Cookies on this website

We use cookies to ensure that we give you the best experience on our website. If you click 'Accept all cookies' we'll assume that you are happy to receive all cookies and you won't see this message again. If you click 'Reject all non-essential cookies' only necessary cookies providing core functionality such as security, network management, and accessibility will be enabled. Click 'Find out more' for information on how to change your cookie settings.

The importance of the p53 stress response pathway in the suppression of tumor formation is well documented. In a previous report, a single nucleotide polymorphism (SNP309 T/G) was found in the promoter of the MDM2 gene resulting in higher levels of MDM2 RNA and protein and, consequently, in the attenuation of the p53 pathway both in vitro and in vivo. As the SNP309 locus is found in a region of the MDM2 promoter, which is regulated by hormonal signaling pathways, and the G-allele of SNP309 increases the affinity of a well-described cotranscriptional activator of nuclear hormone receptors (i.e., Sp1), the hypothesis that the SNP309 locus could alter the effects of hormones on tumorigenesis was tested in vivo in humans. Data obtained from patients with three different sporadic cancers, from four independent case studies, support this hypothesis, providing an example for the genetic basis of gender differences in cancer and showing that the genotype at a specific locus can affect how hormones, like estrogen, affect tumorigenesis in humans.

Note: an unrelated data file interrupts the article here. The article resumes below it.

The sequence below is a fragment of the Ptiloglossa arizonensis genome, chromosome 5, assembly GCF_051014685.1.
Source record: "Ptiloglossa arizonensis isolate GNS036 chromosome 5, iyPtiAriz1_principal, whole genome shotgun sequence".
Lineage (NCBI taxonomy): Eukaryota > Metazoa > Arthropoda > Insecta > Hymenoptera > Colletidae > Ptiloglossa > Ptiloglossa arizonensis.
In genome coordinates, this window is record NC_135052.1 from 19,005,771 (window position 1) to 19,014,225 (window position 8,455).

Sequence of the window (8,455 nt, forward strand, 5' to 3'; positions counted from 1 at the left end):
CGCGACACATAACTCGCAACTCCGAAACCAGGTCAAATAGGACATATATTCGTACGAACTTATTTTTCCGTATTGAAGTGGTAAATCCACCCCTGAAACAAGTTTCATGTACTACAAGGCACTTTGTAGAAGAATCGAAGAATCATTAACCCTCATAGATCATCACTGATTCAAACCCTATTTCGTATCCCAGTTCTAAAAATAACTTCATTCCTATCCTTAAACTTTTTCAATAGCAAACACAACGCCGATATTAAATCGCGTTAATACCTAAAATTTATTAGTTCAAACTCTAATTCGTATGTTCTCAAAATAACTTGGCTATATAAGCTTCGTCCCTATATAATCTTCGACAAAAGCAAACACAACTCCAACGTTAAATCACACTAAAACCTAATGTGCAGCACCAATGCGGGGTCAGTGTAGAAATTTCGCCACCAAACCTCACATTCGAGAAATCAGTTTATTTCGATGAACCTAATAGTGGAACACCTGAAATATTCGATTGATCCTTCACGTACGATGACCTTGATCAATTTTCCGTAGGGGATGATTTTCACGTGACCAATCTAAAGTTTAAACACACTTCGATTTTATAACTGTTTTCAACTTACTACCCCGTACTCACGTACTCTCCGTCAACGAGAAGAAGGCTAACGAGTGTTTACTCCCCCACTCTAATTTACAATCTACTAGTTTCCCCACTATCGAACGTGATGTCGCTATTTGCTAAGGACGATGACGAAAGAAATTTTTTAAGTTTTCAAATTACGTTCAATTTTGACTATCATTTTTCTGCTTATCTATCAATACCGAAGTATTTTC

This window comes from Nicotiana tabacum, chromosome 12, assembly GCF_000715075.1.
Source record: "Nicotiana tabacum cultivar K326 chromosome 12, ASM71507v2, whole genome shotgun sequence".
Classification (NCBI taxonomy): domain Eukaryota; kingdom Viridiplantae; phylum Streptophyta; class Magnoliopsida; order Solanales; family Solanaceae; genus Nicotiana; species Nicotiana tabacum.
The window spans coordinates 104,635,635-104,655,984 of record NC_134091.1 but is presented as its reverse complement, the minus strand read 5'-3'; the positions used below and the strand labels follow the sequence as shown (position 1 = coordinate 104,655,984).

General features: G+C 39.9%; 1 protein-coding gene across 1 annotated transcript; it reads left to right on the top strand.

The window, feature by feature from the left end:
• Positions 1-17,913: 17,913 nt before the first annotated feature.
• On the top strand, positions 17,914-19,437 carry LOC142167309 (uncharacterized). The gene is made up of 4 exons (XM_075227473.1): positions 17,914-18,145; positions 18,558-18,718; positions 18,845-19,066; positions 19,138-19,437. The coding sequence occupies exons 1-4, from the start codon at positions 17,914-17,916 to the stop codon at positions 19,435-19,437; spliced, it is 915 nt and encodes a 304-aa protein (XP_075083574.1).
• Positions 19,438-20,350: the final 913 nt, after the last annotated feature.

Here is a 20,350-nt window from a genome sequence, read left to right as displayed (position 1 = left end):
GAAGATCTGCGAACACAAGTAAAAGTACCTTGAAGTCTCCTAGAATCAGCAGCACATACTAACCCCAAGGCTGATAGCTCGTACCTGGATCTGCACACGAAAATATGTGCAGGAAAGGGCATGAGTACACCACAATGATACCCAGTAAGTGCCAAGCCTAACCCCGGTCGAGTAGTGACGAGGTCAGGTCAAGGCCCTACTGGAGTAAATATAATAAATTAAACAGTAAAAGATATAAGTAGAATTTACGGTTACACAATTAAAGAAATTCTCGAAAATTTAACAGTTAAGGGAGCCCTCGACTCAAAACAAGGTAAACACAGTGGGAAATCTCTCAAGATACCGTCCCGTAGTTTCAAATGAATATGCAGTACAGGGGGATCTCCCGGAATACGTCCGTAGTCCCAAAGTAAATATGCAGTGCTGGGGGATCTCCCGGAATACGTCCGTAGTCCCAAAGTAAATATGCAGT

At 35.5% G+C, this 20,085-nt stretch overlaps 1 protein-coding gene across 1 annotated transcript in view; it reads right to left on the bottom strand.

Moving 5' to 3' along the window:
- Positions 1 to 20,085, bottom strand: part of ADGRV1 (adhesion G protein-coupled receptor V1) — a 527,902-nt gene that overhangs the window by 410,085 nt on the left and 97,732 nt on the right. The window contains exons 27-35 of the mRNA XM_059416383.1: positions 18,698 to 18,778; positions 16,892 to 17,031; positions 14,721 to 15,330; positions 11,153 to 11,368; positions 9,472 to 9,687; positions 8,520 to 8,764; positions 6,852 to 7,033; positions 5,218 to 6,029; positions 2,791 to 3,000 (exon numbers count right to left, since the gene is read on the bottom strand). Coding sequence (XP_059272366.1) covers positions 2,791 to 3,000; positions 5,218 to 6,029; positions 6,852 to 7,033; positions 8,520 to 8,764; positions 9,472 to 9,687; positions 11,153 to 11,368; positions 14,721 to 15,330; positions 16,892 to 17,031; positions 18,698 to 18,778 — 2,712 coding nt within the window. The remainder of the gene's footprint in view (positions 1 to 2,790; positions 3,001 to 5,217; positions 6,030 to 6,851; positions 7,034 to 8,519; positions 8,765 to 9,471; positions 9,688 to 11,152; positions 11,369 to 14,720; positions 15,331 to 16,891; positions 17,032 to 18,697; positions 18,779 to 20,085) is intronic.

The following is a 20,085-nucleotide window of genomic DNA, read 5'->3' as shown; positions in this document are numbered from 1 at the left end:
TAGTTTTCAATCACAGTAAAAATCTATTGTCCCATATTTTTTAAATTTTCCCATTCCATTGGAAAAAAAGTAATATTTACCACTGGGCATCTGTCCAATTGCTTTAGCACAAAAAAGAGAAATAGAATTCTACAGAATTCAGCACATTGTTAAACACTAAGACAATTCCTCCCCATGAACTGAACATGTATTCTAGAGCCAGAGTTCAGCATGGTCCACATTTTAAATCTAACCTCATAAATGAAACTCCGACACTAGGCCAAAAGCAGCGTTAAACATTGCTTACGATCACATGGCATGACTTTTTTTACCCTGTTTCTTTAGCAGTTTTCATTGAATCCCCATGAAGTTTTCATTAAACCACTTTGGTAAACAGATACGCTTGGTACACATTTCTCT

Original publication




Journal article


Cancer Res

Publication Date





5104 - 5110


Adolescent, Adult, Age Factors, Aged, Alleles, Breast Neoplasms, Carcinoma, Ductal, Breast, Case-Control Studies, Female, Humans, Lymphoma, B-Cell, Lymphoma, Large B-Cell, Diffuse, Male, Middle Aged, Neoplasms, Hormone-Dependent, Polymorphism, Single Nucleotide, Proto-Oncogene Proteins c-mdm2, Sarcoma